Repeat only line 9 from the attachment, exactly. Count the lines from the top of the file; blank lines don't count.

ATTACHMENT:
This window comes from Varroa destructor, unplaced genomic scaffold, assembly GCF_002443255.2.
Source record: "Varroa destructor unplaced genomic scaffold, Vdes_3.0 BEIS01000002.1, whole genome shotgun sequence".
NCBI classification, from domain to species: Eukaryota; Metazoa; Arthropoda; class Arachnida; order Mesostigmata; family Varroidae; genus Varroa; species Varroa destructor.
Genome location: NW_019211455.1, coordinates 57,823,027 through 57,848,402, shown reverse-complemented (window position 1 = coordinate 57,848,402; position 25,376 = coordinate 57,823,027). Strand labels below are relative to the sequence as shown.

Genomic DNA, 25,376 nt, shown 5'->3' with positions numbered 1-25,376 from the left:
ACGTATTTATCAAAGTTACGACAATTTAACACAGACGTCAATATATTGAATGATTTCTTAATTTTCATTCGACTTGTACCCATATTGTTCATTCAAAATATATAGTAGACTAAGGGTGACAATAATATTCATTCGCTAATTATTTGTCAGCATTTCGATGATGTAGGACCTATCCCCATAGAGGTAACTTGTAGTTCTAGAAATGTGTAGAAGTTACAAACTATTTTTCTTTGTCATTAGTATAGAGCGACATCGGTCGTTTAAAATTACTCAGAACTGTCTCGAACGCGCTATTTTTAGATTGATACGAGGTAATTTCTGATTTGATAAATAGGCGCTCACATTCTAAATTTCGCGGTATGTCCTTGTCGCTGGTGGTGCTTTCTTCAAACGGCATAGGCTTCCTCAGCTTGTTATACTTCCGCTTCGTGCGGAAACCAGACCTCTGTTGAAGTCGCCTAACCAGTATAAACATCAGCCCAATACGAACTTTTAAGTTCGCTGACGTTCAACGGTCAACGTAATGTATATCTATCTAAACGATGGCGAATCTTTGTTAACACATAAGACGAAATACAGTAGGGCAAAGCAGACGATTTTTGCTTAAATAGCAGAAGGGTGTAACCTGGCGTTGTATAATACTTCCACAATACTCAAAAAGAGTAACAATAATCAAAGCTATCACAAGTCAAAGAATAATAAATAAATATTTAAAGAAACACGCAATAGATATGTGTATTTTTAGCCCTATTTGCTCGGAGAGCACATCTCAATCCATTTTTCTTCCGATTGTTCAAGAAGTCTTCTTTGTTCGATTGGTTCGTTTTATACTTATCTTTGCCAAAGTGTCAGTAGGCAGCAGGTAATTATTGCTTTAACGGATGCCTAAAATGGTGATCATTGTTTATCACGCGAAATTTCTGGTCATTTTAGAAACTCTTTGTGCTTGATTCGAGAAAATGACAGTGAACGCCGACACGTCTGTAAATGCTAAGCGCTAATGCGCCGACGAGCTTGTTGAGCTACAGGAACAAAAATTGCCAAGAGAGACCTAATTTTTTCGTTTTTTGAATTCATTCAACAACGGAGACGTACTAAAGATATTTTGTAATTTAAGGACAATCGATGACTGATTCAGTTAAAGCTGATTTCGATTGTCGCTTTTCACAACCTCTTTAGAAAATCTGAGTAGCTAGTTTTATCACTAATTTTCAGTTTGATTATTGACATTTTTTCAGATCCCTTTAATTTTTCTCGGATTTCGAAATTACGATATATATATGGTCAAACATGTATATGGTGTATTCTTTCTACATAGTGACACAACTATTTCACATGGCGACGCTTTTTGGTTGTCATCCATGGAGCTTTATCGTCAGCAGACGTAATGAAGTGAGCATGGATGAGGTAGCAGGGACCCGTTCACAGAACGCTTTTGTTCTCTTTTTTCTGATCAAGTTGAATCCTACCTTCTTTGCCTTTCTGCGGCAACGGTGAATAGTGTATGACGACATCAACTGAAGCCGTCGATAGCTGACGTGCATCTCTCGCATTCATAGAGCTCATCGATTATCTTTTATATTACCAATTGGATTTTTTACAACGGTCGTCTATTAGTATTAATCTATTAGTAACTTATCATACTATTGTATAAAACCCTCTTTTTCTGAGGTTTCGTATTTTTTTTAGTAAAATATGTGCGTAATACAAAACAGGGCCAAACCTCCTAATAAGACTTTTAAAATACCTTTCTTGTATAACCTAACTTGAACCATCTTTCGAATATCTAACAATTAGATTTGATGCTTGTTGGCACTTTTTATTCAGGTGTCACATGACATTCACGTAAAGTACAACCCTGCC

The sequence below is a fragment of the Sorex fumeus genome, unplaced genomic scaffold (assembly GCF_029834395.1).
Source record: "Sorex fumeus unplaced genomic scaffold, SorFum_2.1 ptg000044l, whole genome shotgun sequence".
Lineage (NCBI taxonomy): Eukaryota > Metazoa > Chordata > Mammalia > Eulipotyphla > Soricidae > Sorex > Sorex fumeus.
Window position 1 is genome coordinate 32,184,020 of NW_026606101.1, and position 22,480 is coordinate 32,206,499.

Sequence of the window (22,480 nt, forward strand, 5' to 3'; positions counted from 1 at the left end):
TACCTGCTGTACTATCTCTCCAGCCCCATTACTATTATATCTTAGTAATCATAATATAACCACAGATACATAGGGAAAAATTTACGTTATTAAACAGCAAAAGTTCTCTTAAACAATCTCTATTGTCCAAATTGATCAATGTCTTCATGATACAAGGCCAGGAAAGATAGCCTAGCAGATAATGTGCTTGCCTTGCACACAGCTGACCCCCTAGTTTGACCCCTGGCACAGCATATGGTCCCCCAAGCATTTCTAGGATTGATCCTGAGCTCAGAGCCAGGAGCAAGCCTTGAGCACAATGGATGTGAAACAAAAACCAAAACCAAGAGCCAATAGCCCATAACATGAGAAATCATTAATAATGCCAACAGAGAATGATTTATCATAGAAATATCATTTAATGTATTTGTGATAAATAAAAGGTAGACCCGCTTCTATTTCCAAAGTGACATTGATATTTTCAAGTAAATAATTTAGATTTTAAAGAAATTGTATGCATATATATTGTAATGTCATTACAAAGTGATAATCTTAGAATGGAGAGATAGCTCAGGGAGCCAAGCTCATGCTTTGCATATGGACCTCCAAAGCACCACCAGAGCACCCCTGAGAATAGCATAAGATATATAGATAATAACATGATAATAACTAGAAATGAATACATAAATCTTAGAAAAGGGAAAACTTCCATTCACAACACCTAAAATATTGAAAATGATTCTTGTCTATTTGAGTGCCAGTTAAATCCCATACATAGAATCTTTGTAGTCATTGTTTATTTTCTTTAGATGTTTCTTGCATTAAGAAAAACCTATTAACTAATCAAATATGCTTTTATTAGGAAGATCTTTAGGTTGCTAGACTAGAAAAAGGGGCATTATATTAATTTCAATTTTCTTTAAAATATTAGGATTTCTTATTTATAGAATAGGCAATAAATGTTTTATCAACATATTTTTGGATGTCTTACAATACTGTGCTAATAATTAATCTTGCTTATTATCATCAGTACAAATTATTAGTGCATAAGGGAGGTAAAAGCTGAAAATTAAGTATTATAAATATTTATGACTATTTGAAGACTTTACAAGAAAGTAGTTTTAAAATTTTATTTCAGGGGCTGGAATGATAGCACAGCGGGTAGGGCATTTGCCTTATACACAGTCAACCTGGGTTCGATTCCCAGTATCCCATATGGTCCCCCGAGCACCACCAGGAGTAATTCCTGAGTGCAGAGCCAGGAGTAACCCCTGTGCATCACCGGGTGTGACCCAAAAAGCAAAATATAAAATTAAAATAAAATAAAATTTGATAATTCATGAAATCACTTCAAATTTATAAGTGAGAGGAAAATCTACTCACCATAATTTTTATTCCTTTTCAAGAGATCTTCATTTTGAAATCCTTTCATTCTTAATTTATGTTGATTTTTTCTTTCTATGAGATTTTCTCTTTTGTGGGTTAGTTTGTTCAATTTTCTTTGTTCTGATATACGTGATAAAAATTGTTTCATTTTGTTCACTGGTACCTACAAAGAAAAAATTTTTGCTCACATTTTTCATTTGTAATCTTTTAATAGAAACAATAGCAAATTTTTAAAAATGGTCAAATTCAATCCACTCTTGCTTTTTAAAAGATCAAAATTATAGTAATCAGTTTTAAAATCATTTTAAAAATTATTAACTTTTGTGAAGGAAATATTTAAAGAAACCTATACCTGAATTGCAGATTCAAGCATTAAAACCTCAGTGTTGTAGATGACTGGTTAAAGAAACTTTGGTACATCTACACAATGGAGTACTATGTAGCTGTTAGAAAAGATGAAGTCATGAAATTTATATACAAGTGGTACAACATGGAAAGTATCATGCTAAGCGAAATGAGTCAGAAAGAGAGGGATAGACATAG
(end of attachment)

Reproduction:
Lineage (NCBI taxonomy): Eukaryota > Metazoa > Chordata > Mammalia > Eulipotyphla > Soricidae > Sorex > Sorex fumeus.